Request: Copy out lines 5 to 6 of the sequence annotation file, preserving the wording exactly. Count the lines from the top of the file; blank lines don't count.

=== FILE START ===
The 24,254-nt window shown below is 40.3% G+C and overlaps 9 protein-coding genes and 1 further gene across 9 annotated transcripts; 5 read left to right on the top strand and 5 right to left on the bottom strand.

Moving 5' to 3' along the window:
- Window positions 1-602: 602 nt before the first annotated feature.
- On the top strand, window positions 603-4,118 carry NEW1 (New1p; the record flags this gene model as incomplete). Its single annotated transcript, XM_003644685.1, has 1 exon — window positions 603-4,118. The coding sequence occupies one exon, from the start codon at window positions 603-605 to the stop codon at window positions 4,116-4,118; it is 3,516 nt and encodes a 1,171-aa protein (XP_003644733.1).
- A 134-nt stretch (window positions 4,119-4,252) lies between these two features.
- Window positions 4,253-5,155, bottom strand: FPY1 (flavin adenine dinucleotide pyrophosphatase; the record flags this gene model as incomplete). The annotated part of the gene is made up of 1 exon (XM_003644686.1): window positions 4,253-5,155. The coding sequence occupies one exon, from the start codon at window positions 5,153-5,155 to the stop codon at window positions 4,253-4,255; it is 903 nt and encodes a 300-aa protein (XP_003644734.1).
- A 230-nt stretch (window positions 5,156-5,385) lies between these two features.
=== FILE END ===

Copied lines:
- A 134-nt stretch (window positions 4,119-4,252) lies between these two features.
- Window positions 4,253-5,155, bottom strand: FPY1 (flavin adenine dinucleotide pyrophosphatase; the record flags this gene model as incomplete). The annotated part of the gene is made up of 1 exon (XM_003644686.1): window positions 4,253-5,155. The coding sequence occupies one exon, from the start codon at window positions 5,153-5,155 to the stop codon at window positions 4,253-4,255; it is 903 nt and encodes a 300-aa protein (XP_003644734.1).